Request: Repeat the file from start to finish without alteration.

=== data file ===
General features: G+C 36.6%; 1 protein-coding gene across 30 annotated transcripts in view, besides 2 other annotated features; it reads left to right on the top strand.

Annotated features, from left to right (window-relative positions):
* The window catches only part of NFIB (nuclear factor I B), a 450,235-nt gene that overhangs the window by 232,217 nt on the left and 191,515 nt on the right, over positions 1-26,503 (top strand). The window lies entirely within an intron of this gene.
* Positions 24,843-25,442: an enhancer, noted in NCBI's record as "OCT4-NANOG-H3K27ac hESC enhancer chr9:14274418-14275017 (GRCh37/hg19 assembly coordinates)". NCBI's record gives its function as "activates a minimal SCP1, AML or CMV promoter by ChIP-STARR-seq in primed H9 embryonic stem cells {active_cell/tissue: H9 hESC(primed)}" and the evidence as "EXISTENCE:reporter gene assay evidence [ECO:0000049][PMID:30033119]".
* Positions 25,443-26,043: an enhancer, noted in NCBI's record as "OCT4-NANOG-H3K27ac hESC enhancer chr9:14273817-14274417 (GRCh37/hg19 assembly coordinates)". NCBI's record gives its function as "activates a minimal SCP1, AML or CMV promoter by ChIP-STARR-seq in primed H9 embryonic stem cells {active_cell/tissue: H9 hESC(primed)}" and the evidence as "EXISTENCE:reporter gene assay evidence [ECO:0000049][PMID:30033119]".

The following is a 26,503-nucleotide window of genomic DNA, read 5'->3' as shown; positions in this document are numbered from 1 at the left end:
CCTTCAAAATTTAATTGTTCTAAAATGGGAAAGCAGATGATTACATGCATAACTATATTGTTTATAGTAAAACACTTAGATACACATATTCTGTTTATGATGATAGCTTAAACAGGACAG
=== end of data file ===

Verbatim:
General features: G+C 36.6%; 1 protein-coding gene across 30 annotated transcripts in view, besides 2 other annotated features; it reads left to right on the top strand.

Annotated features, from left to right (window-relative positions):
* The window catches only part of NFIB (nuclear factor I B), a 450,235-nt gene that overhangs the window by 232,217 nt on the left and 191,515 nt on the right, over positions 1-26,503 (top strand). The window lies entirely within an intron of this gene.
* Positions 24,843-25,442: an enhancer, noted in NCBI's record as "OCT4-NANOG-H3K27ac hESC enhancer chr9:14274418-14275017 (GRCh37/hg19 assembly coordinates)". NCBI's record gives its function as "activates a minimal SCP1, AML or CMV promoter by ChIP-STARR-seq in primed H9 embryonic stem cells {active_cell/tissue: H9 hESC(primed)}" and the evidence as "EXISTENCE:reporter gene assay evidence [ECO:0000049][PMID:30033119]".
* Positions 25,443-26,043: an enhancer, noted in NCBI's record as "OCT4-NANOG-H3K27ac hESC enhancer chr9:14273817-14274417 (GRCh37/hg19 assembly coordinates)". NCBI's record gives its function as "activates a minimal SCP1, AML or CMV promoter by ChIP-STARR-seq in primed H9 embryonic stem cells {active_cell/tissue: H9 hESC(primed)}" and the evidence as "EXISTENCE:reporter gene assay evidence [ECO:0000049][PMID:30033119]".

The following is a 26,503-nucleotide window of genomic DNA, read 5'->3' as shown; positions in this document are numbered from 1 at the left end:
CCTTCAAAATTTAATTGTTCTAAAATGGGAAAGCAGATGATTACATGCATAACTATATTGTTTATAGTAAAACACTTAGATACACATATTCTGTTTATGATGATAGCTTAAACAGGACAG